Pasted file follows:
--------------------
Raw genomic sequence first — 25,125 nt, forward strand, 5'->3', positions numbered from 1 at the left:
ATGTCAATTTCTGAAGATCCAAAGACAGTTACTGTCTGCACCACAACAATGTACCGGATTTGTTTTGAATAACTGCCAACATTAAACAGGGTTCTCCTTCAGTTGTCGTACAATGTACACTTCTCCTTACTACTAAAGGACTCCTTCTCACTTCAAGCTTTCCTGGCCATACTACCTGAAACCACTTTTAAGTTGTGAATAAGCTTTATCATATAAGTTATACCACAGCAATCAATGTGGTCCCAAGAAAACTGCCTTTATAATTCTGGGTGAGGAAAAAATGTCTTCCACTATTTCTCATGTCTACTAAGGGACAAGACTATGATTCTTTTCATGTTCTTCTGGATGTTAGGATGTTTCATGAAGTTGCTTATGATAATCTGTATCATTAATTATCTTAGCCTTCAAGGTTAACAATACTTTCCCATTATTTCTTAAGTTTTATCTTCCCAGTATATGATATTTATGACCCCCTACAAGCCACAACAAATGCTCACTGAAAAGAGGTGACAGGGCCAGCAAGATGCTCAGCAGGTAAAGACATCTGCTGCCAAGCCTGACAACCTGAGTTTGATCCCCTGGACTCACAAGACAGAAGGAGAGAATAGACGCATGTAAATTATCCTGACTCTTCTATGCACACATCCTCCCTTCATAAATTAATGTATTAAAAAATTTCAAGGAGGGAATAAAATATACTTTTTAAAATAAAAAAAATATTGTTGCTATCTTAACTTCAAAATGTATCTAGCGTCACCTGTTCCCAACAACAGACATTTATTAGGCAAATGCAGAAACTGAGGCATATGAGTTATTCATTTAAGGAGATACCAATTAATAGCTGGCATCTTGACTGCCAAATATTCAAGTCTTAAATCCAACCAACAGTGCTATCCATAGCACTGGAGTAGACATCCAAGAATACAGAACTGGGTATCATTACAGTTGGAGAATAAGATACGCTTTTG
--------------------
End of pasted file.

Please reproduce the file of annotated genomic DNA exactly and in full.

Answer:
Raw genomic sequence first — 25,125 nt, forward strand, 5'->3', positions numbered from 1 at the left:
ATGTCAATTTCTGAAGATCCAAAGACAGTTACTGTCTGCACCACAACAATGTACCGGATTTGTTTTGAATAACTGCCAACATTAAACAGGGTTCTCCTTCAGTTGTCGTACAATGTACACTTCTCCTTACTACTAAAGGACTCCTTCTCACTTCAAGCTTTCCTGGCCATACTACCTGAAACCACTTTTAAGTTGTGAATAAGCTTTATCATATAAGTTATACCACAGCAATCAATGTGGTCCCAAGAAAACTGCCTTTATAATTCTGGGTGAGGAAAAAATGTCTTCCACTATTTCTCATGTCTACTAAGGGACAAGACTATGATTCTTTTCATGTTCTTCTGGATGTTAGGATGTTTCATGAAGTTGCTTATGATAATCTGTATCATTAATTATCTTAGCCTTCAAGGTTAACAATACTTTCCCATTATTTCTTAAGTTTTATCTTCCCAGTATATGATATTTATGACCCCCTACAAGCCACAACAAATGCTCACTGAAAAGAGGTGACAGGGCCAGCAAGATGCTCAGCAGGTAAAGACATCTGCTGCCAAGCCTGACAACCTGAGTTTGATCCCCTGGACTCACAAGACAGAAGGAGAGAATAGACGCATGTAAATTATCCTGACTCTTCTATGCACACATCCTCCCTTCATAAATTAATGTATTAAAAAATTTCAAGGAGGGAATAAAATATACTTTTTAAAATAAAAAAAATATTGTTGCTATCTTAACTTCAAAATGTATCTAGCGTCACCTGTTCCCAACAACAGACATTTATTAGGCAAATGCAGAAACTGAGGCATATGAGTTATTCATTTAAGGAGATACCAATTAATAGCTGGCATCTTGACTGCCAAATATTCAAGTCTTAAATCCAACCAACAGTGCTATCCATAGCACTGGAGTAGACATCCAAGAATACAGAACTGGGTATCATTACAGTTGGAGAATAAGATACGCTTTTG